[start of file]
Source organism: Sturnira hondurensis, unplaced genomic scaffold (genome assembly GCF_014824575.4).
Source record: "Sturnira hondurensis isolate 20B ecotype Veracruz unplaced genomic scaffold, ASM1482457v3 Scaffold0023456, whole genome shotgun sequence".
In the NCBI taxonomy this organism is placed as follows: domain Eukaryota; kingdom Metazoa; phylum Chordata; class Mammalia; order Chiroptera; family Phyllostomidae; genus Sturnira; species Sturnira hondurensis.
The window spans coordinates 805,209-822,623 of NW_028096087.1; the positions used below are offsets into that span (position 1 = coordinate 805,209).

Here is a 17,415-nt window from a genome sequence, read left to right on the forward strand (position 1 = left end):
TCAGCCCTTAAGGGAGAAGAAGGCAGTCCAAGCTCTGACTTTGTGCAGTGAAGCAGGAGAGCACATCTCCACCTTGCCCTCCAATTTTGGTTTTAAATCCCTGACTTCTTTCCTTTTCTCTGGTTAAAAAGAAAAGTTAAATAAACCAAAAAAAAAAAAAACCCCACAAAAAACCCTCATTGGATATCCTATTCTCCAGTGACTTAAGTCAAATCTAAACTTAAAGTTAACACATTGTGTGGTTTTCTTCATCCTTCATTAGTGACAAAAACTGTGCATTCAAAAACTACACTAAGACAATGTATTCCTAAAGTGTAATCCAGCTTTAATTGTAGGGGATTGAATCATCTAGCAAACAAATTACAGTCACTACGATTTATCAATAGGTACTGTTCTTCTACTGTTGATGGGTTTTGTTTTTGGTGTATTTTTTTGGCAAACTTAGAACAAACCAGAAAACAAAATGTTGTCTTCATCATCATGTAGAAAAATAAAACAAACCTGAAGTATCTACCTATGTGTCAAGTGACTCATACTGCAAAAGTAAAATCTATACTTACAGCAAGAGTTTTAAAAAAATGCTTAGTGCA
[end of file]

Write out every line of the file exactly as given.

Source organism: Sturnira hondurensis, unplaced genomic scaffold (genome assembly GCF_014824575.4).
Source record: "Sturnira hondurensis isolate 20B ecotype Veracruz unplaced genomic scaffold, ASM1482457v3 Scaffold0023456, whole genome shotgun sequence".
In the NCBI taxonomy this organism is placed as follows: domain Eukaryota; kingdom Metazoa; phylum Chordata; class Mammalia; order Chiroptera; family Phyllostomidae; genus Sturnira; species Sturnira hondurensis.
The window spans coordinates 805,209-822,623 of NW_028096087.1; the positions used below are offsets into that span (position 1 = coordinate 805,209).

Here is a 17,415-nt window from a genome sequence, read left to right on the forward strand (position 1 = left end):
TCAGCCCTTAAGGGAGAAGAAGGCAGTCCAAGCTCTGACTTTGTGCAGTGAAGCAGGAGAGCACATCTCCACCTTGCCCTCCAATTTTGGTTTTAAATCCCTGACTTCTTTCCTTTTCTCTGGTTAAAAAGAAAAGTTAAATAAACCAAAAAAAAAAAAAACCCCACAAAAAACCCTCATTGGATATCCTATTCTCCAGTGACTTAAGTCAAATCTAAACTTAAAGTTAACACATTGTGTGGTTTTCTTCATCCTTCATTAGTGACAAAAACTGTGCATTCAAAAACTACACTAAGACAATGTATTCCTAAAGTGTAATCCAGCTTTAATTGTAGGGGATTGAATCATCTAGCAAACAAATTACAGTCACTACGATTTATCAATAGGTACTGTTCTTCTACTGTTGATGGGTTTTGTTTTTGGTGTATTTTTTTGGCAAACTTAGAACAAACCAGAAAACAAAATGTTGTCTTCATCATCATGTAGAAAAATAAAACAAACCTGAAGTATCTACCTATGTGTCAAGTGACTCATACTGCAAAAGTAAAATCTATACTTACAGCAAGAGTTTTAAAAAAATGCTTAGTGCA